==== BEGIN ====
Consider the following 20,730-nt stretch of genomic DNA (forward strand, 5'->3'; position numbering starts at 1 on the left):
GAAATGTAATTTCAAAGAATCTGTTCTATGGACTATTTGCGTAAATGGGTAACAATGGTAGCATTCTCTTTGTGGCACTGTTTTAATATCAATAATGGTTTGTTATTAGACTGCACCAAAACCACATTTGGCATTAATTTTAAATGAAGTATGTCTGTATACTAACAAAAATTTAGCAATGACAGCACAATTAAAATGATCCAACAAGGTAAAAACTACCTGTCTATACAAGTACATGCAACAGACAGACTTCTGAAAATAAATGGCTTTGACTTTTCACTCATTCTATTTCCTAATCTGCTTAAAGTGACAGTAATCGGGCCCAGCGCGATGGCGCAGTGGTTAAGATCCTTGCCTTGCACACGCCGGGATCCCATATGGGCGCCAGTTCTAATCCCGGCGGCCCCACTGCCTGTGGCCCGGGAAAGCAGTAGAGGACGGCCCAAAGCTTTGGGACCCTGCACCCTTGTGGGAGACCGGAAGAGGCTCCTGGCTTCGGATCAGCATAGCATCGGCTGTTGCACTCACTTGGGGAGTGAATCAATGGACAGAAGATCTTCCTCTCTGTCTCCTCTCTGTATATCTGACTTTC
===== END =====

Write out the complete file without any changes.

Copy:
Consider the following 20,730-nt stretch of genomic DNA (forward strand, 5'->3'; position numbering starts at 1 on the left):
GAAATGTAATTTCAAAGAATCTGTTCTATGGACTATTTGCGTAAATGGGTAACAATGGTAGCATTCTCTTTGTGGCACTGTTTTAATATCAATAATGGTTTGTTATTAGACTGCACCAAAACCACATTTGGCATTAATTTTAAATGAAGTATGTCTGTATACTAACAAAAATTTAGCAATGACAGCACAATTAAAATGATCCAACAAGGTAAAAACTACCTGTCTATACAAGTACATGCAACAGACAGACTTCTGAAAATAAATGGCTTTGACTTTTCACTCATTCTATTTCCTAATCTGCTTAAAGTGACAGTAATCGGGCCCAGCGCGATGGCGCAGTGGTTAAGATCCTTGCCTTGCACACGCCGGGATCCCATATGGGCGCCAGTTCTAATCCCGGCGGCCCCACTGCCTGTGGCCCGGGAAAGCAGTAGAGGACGGCCCAAAGCTTTGGGACCCTGCACCCTTGTGGGAGACCGGAAGAGGCTCCTGGCTTCGGATCAGCATAGCATCGGCTGTTGCACTCACTTGGGGAGTGAATCAATGGACAGAAGATCTTCCTCTCTGTCTCCTCTCTGTATATCTGACTTTC